There is firm biblical support and every humane reason to understand the invert’s predicament as evidence of the problem of evil, rather than sin. As the Bible makes clear, the tragic effects of the fall were precipitated by a chosen act of rebellion, but they extended far beyond it. Sin’s result is cosmic disorder on a grand scale in which the innocent suffer along with the guilty. (238)

While there is firm biblical support to understand that some things in this world are not the way they are supposed to be, and that the innocent suffer due to “the fall,” to say with certainty that there is strong biblical support to understand homosexual orientation as one such result is quite simply a false statement. In the entire exegetical section of the document there was no mention of “the fall” or homosexual orientation. In the exegesis all discussion around homosexuality was in regard to self-chosen rebellion/sin, living contrary to one’s created nature.

There is strong biblical support that evil breaks into this world, effecting people and the planet in ways that lead us all to groan and long for a new day (Romans 8). However,
only with great caution one should proceed in definitively naming what is from “the fall,” and what is “God’s intent.” There is an arrogance exhibited when any group of Christians find themselves capable of naming, absolutely, whole categories of people as having a condition that is the result of the fall—especially if that condition is one in which the fruits of the Spirit are on display.

Certainly there are things that we as Christians can say are not the way they are supposed to be and are a result of the fall. Violence, broken relationships, hatred, war, apathy, injustice and greed are some of the things that Christians can say, with confidence, were not intended to be part of garden-living. It is, however, very much a non-exegetical conclusion to say with confidence that homosexual orientation and corresponding same-sex relationships of mutuality and respect are a result of “the fall.”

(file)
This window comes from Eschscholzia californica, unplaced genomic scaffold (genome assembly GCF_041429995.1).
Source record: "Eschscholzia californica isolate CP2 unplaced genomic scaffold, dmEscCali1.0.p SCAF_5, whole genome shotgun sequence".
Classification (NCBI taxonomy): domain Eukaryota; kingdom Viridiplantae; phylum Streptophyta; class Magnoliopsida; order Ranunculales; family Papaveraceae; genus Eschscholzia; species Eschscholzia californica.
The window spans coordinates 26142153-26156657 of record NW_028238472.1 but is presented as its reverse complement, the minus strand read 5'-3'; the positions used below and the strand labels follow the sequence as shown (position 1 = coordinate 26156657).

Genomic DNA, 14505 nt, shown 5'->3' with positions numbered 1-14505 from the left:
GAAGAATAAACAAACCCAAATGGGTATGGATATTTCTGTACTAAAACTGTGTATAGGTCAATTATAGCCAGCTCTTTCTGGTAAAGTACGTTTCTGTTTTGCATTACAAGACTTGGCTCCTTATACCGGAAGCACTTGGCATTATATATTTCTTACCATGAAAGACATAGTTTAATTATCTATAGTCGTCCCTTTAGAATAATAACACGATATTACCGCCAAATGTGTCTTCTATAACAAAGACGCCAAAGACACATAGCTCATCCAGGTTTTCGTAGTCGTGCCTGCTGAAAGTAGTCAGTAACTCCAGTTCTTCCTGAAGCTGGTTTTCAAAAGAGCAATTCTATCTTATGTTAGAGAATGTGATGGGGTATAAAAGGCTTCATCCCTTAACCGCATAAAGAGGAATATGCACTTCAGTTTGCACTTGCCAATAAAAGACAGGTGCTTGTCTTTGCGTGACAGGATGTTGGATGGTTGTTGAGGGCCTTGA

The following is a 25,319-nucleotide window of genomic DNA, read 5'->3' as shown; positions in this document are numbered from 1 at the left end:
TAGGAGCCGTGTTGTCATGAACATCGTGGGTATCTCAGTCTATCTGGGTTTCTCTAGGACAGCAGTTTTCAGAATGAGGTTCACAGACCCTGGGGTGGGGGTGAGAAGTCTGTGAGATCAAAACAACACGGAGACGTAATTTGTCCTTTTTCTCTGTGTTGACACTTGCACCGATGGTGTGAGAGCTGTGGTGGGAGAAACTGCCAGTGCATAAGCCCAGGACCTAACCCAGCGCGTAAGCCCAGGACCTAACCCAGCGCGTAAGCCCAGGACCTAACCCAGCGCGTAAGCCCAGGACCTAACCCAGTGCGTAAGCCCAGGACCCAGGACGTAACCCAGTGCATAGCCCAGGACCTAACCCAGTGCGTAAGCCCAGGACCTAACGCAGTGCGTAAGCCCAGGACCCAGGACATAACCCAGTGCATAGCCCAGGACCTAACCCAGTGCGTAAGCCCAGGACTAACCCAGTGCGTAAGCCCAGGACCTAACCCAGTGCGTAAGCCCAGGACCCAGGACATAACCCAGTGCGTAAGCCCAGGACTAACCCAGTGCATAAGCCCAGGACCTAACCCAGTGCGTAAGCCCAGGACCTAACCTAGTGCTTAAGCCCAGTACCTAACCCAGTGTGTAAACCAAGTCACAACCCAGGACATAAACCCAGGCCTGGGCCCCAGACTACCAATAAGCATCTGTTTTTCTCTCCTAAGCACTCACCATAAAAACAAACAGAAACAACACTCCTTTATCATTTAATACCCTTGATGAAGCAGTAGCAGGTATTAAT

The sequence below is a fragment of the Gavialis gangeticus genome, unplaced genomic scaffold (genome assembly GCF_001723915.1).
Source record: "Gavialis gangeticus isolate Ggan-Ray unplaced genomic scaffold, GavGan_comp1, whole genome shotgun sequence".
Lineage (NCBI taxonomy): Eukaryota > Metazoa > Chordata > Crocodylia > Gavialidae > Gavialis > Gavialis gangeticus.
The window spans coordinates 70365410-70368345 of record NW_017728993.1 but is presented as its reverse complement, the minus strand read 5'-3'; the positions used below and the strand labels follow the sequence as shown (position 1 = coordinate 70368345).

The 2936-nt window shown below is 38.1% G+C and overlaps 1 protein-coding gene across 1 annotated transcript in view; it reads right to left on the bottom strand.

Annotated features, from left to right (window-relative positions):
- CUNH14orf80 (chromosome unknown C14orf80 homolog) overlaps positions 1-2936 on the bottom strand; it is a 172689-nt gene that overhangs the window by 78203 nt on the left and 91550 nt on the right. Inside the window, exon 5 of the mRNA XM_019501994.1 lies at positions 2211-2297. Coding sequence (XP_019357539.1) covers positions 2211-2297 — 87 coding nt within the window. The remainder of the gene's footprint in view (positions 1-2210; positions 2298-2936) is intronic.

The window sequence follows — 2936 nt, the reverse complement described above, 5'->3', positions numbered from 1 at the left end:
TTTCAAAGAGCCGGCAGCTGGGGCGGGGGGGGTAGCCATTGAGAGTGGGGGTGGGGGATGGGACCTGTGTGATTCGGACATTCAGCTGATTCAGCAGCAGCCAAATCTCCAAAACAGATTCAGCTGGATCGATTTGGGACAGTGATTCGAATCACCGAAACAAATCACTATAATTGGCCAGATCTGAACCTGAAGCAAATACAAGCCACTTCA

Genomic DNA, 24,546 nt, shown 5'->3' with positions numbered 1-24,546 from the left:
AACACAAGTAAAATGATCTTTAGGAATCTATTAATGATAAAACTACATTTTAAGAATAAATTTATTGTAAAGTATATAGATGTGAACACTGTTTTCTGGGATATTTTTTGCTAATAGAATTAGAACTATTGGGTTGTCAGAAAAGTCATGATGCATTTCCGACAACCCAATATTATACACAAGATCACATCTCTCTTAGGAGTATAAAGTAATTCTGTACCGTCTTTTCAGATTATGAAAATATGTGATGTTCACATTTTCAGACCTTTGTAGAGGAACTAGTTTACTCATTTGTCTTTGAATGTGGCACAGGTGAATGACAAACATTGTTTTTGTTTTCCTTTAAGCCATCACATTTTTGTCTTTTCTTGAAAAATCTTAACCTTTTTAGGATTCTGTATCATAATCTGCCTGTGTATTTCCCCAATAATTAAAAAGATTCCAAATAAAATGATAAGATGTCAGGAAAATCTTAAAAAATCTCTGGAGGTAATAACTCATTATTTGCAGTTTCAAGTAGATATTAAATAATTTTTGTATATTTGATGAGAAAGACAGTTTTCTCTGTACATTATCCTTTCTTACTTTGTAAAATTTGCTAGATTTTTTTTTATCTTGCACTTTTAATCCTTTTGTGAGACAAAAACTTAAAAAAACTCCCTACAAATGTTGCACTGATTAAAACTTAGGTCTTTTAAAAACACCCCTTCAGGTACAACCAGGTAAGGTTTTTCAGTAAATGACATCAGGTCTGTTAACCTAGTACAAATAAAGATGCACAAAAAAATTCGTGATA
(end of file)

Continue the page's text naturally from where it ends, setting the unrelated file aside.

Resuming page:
“Homosexuality: A Biblical and Theological Appraisal” is a paper that has legitimacy in its interpretation of the relevant passages in scripture. It has legitimacy too in that it shows the normative place of heterosexuality in God’s design. Its insights into the differences between sinful homosexual acts and homosexual orientation are essential to a right understanding of this issue. However, the paper comes up short when it makes blanket assumptions about the fallen state of those who are homosexual in orientation.

The Reformed Church in America needs to address the shortcomings of the paper of 1978 by writing a new paper that helps the church take seriously the difference between elicit same-sex acts by heterosexuals and the faithful expression of a same-sex or bi sexual orientation.